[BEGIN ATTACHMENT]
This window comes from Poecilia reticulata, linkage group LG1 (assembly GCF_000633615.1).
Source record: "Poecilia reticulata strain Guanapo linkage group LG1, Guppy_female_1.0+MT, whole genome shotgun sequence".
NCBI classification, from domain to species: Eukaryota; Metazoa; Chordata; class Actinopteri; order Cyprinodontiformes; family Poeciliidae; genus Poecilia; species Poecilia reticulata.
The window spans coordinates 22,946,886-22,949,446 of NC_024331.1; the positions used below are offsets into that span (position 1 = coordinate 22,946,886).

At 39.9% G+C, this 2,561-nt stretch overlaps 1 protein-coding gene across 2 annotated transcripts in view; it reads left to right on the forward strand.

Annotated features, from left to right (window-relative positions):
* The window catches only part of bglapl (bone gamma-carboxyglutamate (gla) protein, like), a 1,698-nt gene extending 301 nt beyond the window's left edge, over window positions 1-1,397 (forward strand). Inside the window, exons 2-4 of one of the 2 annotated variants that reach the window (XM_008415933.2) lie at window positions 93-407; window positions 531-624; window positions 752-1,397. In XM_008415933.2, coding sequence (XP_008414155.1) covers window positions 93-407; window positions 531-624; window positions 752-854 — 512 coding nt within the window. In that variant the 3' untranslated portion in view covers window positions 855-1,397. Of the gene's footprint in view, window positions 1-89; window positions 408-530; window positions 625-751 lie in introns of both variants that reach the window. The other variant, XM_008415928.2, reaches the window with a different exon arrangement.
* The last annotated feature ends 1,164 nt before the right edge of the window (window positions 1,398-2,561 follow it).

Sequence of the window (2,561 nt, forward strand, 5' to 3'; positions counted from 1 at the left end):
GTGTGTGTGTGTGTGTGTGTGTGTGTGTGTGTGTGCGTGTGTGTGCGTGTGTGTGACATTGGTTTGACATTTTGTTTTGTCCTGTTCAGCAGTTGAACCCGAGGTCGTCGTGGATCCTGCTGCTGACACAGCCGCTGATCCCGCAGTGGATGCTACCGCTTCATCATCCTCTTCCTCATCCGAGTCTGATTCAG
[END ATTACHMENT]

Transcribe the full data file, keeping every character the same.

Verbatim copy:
This window comes from Poecilia reticulata, linkage group LG1 (assembly GCF_000633615.1).
Source record: "Poecilia reticulata strain Guanapo linkage group LG1, Guppy_female_1.0+MT, whole genome shotgun sequence".
NCBI classification, from domain to species: Eukaryota; Metazoa; Chordata; class Actinopteri; order Cyprinodontiformes; family Poeciliidae; genus Poecilia; species Poecilia reticulata.
The window spans coordinates 22,946,886-22,949,446 of NC_024331.1; the positions used below are offsets into that span (position 1 = coordinate 22,946,886).

At 39.9% G+C, this 2,561-nt stretch overlaps 1 protein-coding gene across 2 annotated transcripts in view; it reads left to right on the forward strand.

Annotated features, from left to right (window-relative positions):
* The window catches only part of bglapl (bone gamma-carboxyglutamate (gla) protein, like), a 1,698-nt gene extending 301 nt beyond the window's left edge, over window positions 1-1,397 (forward strand). Inside the window, exons 2-4 of one of the 2 annotated variants that reach the window (XM_008415933.2) lie at window positions 93-407; window positions 531-624; window positions 752-1,397. In XM_008415933.2, coding sequence (XP_008414155.1) covers window positions 93-407; window positions 531-624; window positions 752-854 — 512 coding nt within the window. In that variant the 3' untranslated portion in view covers window positions 855-1,397. Of the gene's footprint in view, window positions 1-89; window positions 408-530; window positions 625-751 lie in introns of both variants that reach the window. The other variant, XM_008415928.2, reaches the window with a different exon arrangement.
* The last annotated feature ends 1,164 nt before the right edge of the window (window positions 1,398-2,561 follow it).

Sequence of the window (2,561 nt, forward strand, 5' to 3'; positions counted from 1 at the left end):
GTGTGTGTGTGTGTGTGTGTGTGTGTGTGTGTGTGCGTGTGTGTGCGTGTGTGTGACATTGGTTTGACATTTTGTTTTGTCCTGTTCAGCAGTTGAACCCGAGGTCGTCGTGGATCCTGCTGCTGACACAGCCGCTGATCCCGCAGTGGATGCTACCGCTTCATCATCCTCTTCCTCATCCGAGTCTGATTCAG